Professor Andy Field (Psychology) has been awarded a prestigious National Teaching Fellowship.
The National Teaching Fellowship Scheme (NTFS), which is celebrating its 10th year, recognises and rewards individual excellence in teaching in higher education.
Competition is fierce for the £10,000 award, organised by the Higher Education Academy (HEA) and funded by the Higher Education Funding Council for England (HEFCE); a maximum of 50 Fellowships are awarded each year.
It is Andy's ground-breaking and dedicated work teaching statistics that has secured him the fellowship.
Statistics is often taught passively through equations and dry examples, but not in Andy's lectures -where student participation, physical demonstrations, real data and fun prevail.
His aim over the last 15 years has been to make statistics less scary using humour and lively examples, maintaining: "Teaching statistics through examples and analogies to which students actively relate enables them to anchor statistical ideas to their own experiences and develop their own conceptual sense of what they have been taught."
He says he has spent his teaching career "trying to break down the barrier of anxiety to empower students to learn statistics" and to gain confidence.
Andy's passion is clear not only in his face-to-face teaching, but also through his revolutionary textbook, Discovering Statistics Using SPSS,and on his 'Statistics Hell' website.
'Statistics Hell' reaches out to students far beyond the University and highlights his commitment to supporting the diversity of learning needs by catering for students who may not be able to attend classes because of disability; the materials he provides online also enable dyslexic students to work at the same level as their peers.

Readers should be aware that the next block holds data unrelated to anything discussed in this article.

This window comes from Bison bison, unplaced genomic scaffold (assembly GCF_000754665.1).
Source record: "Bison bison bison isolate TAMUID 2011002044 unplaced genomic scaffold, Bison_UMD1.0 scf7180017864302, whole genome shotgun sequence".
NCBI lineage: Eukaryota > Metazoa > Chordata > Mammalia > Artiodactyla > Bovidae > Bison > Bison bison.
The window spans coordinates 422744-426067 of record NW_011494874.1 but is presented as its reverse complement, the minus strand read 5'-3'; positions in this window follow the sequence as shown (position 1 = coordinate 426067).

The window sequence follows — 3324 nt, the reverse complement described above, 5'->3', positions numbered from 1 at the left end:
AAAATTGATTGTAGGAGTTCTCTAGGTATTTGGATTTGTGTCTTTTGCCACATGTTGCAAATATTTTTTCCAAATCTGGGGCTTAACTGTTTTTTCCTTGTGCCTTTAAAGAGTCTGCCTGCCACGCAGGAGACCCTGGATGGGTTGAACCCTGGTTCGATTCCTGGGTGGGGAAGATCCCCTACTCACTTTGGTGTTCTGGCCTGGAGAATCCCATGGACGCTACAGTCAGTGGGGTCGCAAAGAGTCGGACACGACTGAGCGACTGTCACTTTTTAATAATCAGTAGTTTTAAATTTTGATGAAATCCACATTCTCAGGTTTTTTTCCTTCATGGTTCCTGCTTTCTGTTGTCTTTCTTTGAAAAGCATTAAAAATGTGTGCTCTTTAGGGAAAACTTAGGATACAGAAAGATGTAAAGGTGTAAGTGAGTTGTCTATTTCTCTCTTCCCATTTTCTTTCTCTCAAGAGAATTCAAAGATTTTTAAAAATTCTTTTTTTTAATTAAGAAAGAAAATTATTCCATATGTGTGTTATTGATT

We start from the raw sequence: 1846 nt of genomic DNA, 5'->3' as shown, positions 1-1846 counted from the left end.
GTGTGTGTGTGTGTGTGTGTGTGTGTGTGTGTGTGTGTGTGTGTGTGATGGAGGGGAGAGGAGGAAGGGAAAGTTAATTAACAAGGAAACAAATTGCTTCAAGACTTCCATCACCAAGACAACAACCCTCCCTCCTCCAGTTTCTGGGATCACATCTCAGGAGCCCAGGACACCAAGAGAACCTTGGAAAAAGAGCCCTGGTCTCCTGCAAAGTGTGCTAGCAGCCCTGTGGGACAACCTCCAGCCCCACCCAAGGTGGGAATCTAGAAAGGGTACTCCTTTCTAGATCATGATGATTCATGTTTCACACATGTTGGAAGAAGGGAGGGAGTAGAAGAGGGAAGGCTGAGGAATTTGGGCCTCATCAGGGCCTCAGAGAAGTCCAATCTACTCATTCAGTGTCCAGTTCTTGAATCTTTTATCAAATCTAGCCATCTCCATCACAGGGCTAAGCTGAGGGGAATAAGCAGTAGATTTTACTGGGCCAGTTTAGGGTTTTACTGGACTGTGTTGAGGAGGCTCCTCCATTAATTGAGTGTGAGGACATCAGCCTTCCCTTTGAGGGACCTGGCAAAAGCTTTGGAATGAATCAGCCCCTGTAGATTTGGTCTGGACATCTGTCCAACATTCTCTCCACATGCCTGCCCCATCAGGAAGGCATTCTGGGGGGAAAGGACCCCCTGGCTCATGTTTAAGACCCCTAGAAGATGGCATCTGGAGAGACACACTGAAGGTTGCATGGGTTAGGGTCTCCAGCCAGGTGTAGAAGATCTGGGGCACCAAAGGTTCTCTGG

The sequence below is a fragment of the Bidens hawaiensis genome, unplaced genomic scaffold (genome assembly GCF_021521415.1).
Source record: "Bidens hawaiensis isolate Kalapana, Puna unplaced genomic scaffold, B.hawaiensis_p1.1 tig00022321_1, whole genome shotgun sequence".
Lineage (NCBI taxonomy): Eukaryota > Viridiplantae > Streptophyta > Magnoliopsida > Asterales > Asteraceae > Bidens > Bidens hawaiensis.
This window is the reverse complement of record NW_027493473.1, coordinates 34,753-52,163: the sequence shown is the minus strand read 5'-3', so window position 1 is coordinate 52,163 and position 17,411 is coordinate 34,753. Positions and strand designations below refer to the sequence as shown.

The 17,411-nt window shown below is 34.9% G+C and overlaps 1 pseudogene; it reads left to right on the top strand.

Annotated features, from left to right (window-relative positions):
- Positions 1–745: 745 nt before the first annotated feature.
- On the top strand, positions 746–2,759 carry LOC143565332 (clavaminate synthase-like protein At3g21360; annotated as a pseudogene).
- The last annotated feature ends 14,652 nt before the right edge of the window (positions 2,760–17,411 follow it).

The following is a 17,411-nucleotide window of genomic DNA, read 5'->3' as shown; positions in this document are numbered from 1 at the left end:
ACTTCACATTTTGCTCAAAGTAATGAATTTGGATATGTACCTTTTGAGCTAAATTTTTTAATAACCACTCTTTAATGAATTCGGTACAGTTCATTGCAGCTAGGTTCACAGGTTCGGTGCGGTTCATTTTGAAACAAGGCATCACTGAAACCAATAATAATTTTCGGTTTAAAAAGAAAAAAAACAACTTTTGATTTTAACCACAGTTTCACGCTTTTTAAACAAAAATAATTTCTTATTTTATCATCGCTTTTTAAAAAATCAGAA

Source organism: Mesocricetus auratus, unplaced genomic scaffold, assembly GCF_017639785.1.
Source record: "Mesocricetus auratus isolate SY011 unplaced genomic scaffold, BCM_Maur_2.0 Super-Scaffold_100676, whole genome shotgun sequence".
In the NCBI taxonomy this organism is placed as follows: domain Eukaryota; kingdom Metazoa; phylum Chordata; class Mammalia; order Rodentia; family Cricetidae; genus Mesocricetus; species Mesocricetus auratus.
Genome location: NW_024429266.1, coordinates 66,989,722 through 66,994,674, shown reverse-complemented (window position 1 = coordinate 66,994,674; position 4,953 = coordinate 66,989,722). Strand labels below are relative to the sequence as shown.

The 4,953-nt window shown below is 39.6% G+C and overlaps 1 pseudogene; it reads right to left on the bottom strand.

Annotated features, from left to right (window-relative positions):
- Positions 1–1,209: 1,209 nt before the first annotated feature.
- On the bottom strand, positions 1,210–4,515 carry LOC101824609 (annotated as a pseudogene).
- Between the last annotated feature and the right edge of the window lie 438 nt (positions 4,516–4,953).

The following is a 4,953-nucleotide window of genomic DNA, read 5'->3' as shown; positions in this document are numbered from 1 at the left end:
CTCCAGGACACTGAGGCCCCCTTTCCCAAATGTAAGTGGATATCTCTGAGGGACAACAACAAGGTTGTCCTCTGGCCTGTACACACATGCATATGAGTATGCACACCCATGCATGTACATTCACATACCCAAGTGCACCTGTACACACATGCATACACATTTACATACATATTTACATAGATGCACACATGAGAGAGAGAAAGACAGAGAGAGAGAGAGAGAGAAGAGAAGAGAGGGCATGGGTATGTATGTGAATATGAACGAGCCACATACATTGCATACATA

The website has led to Andy answering email requests for help from students around the world. This generosity extends to the international community of statistics educators, as he provides teaching resources that others can use on 'Statistics Hell' and on the website that accompanies his book. Testimonies to Andy's empathy and ability to explain complex ideas in a clear and concise way have poured in.
He is not without plaudits at Sussex, having won a Sussex Teaching Award in 2001 and being voted Best Lecturer in the last two year's graduation yearbooks.
There has also been national recognition from the British Psychological Society (BPS), which gave Andy an Award for Excellence in the Teaching of Psychology in 2005 and presented him with the society's annual Book Award in 2007.
Andy is the fifth National Teaching Fellow at Sussex - joining Dr Celia Hunt (Continuing Education), Duncan Mackrill (Education), Catherine Reynolds (Careers and Employability) and Professor Imogen Taylor (Social Work).
In addition to the work he already does with the HEA Psychology Network, Andy will now become a member of the Association of National Teaching Fellows (ANTF), which facilitates networking among Fellows and promotes innovative practice.